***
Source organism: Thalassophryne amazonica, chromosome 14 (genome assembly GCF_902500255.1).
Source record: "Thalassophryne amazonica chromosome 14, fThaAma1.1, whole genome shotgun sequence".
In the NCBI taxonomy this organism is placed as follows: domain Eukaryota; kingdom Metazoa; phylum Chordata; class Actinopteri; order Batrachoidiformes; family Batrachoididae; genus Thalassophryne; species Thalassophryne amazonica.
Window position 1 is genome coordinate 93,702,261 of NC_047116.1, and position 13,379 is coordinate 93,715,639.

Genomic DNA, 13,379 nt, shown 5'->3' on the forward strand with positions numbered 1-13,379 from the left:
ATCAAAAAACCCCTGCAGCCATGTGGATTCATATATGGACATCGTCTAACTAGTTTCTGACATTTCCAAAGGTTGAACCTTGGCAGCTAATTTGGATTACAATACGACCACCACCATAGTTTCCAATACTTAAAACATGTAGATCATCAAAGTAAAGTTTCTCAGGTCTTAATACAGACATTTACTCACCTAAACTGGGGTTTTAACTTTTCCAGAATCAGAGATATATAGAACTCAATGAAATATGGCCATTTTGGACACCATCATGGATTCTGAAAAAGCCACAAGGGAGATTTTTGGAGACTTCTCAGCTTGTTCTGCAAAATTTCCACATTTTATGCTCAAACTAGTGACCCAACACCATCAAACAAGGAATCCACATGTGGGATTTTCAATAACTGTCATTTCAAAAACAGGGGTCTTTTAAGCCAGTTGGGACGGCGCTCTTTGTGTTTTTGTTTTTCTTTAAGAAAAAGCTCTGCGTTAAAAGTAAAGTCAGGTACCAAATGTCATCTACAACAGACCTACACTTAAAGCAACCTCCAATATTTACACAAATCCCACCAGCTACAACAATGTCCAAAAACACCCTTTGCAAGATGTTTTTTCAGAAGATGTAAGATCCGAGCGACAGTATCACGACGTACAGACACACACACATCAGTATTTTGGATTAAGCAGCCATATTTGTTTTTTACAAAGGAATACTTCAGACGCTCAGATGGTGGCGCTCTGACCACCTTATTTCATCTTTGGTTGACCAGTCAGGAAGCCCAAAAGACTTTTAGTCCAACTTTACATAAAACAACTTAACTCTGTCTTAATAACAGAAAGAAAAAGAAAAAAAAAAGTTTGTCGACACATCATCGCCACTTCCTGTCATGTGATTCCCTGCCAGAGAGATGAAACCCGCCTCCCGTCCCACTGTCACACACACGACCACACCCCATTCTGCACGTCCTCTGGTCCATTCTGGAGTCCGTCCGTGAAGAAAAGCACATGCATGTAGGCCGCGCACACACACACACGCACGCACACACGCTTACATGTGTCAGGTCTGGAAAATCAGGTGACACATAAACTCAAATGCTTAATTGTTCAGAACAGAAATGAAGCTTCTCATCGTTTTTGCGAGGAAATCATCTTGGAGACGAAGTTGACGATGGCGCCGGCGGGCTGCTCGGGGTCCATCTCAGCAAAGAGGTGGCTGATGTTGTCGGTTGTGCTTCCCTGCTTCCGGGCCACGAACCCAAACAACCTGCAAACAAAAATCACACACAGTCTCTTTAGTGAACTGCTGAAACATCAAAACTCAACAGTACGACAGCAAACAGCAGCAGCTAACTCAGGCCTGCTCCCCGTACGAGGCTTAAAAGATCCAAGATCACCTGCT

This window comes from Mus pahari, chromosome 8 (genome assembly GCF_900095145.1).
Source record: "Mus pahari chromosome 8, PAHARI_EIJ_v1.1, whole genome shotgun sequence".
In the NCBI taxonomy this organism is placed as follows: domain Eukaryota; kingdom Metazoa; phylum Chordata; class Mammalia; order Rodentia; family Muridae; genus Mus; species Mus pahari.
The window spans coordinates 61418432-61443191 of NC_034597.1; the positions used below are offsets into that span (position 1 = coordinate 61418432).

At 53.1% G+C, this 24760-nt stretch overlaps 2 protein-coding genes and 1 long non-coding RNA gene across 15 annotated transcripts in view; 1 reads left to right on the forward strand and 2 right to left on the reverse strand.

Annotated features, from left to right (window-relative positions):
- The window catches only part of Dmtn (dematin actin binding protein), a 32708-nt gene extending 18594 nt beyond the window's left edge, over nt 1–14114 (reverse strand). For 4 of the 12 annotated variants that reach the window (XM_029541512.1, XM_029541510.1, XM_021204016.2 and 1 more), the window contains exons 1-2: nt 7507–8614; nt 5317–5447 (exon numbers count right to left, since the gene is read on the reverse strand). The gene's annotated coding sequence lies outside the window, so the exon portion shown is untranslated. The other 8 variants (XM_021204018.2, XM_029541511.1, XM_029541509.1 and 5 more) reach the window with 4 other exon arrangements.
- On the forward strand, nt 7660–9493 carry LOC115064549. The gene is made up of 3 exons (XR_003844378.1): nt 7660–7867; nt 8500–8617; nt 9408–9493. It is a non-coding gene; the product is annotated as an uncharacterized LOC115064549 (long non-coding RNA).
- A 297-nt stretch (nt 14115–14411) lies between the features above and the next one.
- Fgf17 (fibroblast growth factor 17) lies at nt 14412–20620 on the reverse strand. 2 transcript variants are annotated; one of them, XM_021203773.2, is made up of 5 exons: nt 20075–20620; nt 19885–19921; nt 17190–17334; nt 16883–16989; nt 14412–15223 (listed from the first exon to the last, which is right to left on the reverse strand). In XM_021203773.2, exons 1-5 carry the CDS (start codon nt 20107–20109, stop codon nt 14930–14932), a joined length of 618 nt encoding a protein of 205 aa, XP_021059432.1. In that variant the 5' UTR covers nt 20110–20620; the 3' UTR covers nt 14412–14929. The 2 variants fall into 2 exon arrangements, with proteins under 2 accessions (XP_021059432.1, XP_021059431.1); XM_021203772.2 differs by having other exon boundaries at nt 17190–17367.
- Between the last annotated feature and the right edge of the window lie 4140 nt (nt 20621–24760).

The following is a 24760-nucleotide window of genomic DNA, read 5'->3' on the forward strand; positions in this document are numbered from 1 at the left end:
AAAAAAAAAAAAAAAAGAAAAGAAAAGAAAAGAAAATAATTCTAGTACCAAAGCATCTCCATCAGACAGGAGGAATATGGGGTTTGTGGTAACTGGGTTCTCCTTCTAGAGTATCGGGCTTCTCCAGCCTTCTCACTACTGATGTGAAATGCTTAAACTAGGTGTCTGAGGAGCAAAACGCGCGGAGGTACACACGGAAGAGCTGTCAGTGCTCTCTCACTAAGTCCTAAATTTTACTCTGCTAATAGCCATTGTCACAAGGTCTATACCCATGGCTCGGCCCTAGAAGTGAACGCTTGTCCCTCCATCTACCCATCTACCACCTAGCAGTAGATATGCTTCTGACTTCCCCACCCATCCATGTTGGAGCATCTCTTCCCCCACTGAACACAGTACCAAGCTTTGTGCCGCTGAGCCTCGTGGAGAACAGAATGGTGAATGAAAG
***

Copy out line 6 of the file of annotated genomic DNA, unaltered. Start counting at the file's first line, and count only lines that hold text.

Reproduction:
ATCAAAAAACCCCTGCAGCCATGTGGATTCATATATGGACATCGTCTAACTAGTTTCTGACATTTCCAAAGGTTGAACCTTGGCAGCTAATTTGGATTACAATACGACCACCACCATAGTTTCCAATACTTAAAACATGTAGATCATCAAAGTAAAGTTTCTCAGGTCTTAATACAGACATTTACTCACCTAAACTGGGGTTTTAACTTTTCCAGAATCAGAGATATATAGAACTCAATGAAATATGGCCATTTTGGACACCATCATGGATTCTGAAAAAGCCACAAGGGAGATTTTTGGAGACTTCTCAGCTTGTTCTGCAAAATTTCCACATTTTATGCTCAAACTAGTGACCCAACACCATCAAACAAGGAATCCACATGTGGGATTTTCAATAACTGTCATTTCAAAAACAGGGGTCTTTTAAGCCAGTTGGGACGGCGCTCTTTGTGTTTTTGTTTTTCTTTAAGAAAAAGCTCTGCGTTAAAAGTAAAGTCAGGTACCAAATGTCATCTACAACAGACCTACACTTAAAGCAACCTCCAATATTTACACAAATCCCACCAGCTACAACAATGTCCAAAAACACCCTTTGCAAGATGTTTTTTCAGAAGATGTAAGATCCGAGCGACAGTATCACGACGTACAGACACACACACATCAGTATTTTGGATTAAGCAGCCATATTTGTTTTTTACAAAGGAATACTTCAGACGCTCAGATGGTGGCGCTCTGACCACCTTATTTCATCTTTGGTTGACCAGTCAGGAAGCCCAAAAGACTTTTAGTCCAACTTTACATAAAACAACTTAACTCTGTCTTAATAACAGAAAGAAAAAGAAAAAAAAAAGTTTGTCGACACATCATCGCCACTTCCTGTCATGTGATTCCCTGCCAGAGAGATGAAACCCGCCTCCCGTCCCACTGTCACACACACGACCACACCCCATTCTGCACGTCCTCTGGTCCATTCTGGAGTCCGTCCGTGAAGAAAAGCACATGCATGTAGGCCGCGCACACACACACACGCACGCACACACGCTTACATGTGTCAGGTCTGGAAAATCAGGTGACACATAAACTCAAATGCTTAATTGTTCAGAACAGAAATGAAGCTTCTCATCGTTTTTGCGAGGAAATCATCTTGGAGACGAAGTTGACGATGGCGCCGGCGGGCTGCTCGGGGTCCATCTCAGCAAAGAGGTGGCTGATGTTGTCGGTTGTGCTTCCCTGCTTCCGGGCCACGAACCCAAACAACCTGCAAACAAAAATCACACACAGTCTCTTTAGTGAACTGCTGAAACATCAAAACTCAACAGTACGACAGCAAACAGCAGCAGCTAACTCAGGCCTGCTCCCCGTACGAGGCTTAAAAGATCCAAGATCACCTGCT